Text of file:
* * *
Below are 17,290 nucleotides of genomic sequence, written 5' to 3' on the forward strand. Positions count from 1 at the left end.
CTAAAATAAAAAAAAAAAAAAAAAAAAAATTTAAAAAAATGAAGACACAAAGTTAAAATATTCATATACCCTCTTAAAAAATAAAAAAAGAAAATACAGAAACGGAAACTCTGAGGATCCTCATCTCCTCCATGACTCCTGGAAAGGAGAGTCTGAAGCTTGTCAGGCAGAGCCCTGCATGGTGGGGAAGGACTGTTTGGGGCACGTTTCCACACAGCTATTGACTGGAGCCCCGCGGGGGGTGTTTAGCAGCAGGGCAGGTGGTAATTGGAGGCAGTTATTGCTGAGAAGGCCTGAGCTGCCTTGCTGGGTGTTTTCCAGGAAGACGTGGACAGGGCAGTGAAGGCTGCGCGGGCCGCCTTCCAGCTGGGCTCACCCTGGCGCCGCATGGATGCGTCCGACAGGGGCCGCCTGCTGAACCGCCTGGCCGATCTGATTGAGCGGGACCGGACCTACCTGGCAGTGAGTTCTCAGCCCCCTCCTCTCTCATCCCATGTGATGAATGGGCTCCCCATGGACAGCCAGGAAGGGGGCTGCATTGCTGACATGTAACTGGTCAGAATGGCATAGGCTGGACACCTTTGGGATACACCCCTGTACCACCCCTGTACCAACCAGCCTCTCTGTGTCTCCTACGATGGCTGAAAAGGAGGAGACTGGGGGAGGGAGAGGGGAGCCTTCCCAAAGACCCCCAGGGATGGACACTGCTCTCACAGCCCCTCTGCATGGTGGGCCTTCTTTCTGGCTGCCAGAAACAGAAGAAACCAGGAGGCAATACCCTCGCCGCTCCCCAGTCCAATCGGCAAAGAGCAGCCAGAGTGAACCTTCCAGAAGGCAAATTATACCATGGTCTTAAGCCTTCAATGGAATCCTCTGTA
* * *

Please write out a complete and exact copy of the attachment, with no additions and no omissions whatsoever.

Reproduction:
Below are 17,290 nucleotides of genomic sequence, written 5' to 3' on the forward strand. Positions count from 1 at the left end.
CTAAAATAAAAAAAAAAAAAAAAAAAAAATTTAAAAAAATGAAGACACAAAGTTAAAATATTCATATACCCTCTTAAAAAATAAAAAAAGAAAATACAGAAACGGAAACTCTGAGGATCCTCATCTCCTCCATGACTCCTGGAAAGGAGAGTCTGAAGCTTGTCAGGCAGAGCCCTGCATGGTGGGGAAGGACTGTTTGGGGCACGTTTCCACACAGCTATTGACTGGAGCCCCGCGGGGGGTGTTTAGCAGCAGGGCAGGTGGTAATTGGAGGCAGTTATTGCTGAGAAGGCCTGAGCTGCCTTGCTGGGTGTTTTCCAGGAAGACGTGGACAGGGCAGTGAAGGCTGCGCGGGCCGCCTTCCAGCTGGGCTCACCCTGGCGCCGCATGGATGCGTCCGACAGGGGCCGCCTGCTGAACCGCCTGGCCGATCTGATTGAGCGGGACCGGACCTACCTGGCAGTGAGTTCTCAGCCCCCTCCTCTCTCATCCCATGTGATGAATGGGCTCCCCATGGACAGCCAGGAAGGGGGCTGCATTGCTGACATGTAACTGGTCAGAATGGCATAGGCTGGACACCTTTGGGATACACCCCTGTACCACCCCTGTACCAACCAGCCTCTCTGTGTCTCCTACGATGGCTGAAAAGGAGGAGACTGGGGGAGGGAGAGGGGAGCCTTCCCAAAGACCCCCAGGGATGGACACTGCTCTCACAGCCCCTCTGCATGGTGGGCCTTCTTTCTGGCTGCCAGAAACAGAAGAAACCAGGAGGCAATACCCTCGCCGCTCCCCAGTCCAATCGGCAAAGAGCAGCCAGAGTGAACCTTCCAGAAGGCAAATTATACCATGGTCTTAAGCCTTCAATGGAATCCTCTGTA